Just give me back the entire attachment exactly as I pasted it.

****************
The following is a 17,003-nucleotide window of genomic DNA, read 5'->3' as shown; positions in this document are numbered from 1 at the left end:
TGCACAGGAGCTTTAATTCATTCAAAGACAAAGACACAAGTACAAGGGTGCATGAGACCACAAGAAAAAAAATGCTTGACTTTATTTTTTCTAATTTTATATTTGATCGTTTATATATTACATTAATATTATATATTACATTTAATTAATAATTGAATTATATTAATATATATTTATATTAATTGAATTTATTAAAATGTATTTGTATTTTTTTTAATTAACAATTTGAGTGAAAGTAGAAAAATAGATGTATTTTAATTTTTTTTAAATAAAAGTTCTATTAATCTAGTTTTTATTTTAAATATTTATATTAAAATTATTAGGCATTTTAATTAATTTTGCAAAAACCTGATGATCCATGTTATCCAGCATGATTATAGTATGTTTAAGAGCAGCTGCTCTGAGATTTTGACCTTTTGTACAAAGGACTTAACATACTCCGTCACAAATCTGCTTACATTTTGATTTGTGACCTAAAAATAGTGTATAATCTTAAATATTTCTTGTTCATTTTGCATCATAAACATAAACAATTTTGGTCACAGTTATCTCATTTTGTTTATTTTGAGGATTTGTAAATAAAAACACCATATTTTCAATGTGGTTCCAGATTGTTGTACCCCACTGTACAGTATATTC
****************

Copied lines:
The following is a 17,003-nucleotide window of genomic DNA, read 5'->3' as shown; positions in this document are numbered from 1 at the left end:
TGCACAGGAGCTTTAATTCATTCAAAGACAAAGACACAAGTACAAGGGTGCATGAGACCACAAGAAAAAAAATGCTTGACTTTATTTTTTCTAATTTTATATTTGATCGTTTATATATTACATTAATATTATATATTACATTTAATTAATAATTGAATTATATTAATATATATTTATATTAATTGAATTTATTAAAATGTATTTGTATTTTTTTTAATTAACAATTTGAGTGAAAGTAGAAAAATAGATGTATTTTAATTTTTTTTAAATAAAAGTTCTATTAATCTAGTTTTTATTTTAAATATTTATATTAAAATTATTAGGCATTTTAATTAATTTTGCAAAAACCTGATGATCCATGTTATCCAGCATGATTATAGTATGTTTAAGAGCAGCTGCTCTGAGATTTTGACCTTTTGTACAAAGGACTTAACATACTCCGTCACAAATCTGCTTACATTTTGATTTGTGACCTAAAAATAGTGTATAATCTTAAATATTTCTTGTTCATTTTGCATCATAAACATAAACAATTTTGGTCACAGTTATCTCATTTTGTTTATTTTGAGGATTTGTAAATAAAAACACCATATTTTCAATGTGGTTCCAGATTGTTGTACCCCACTGTACAGTATATTC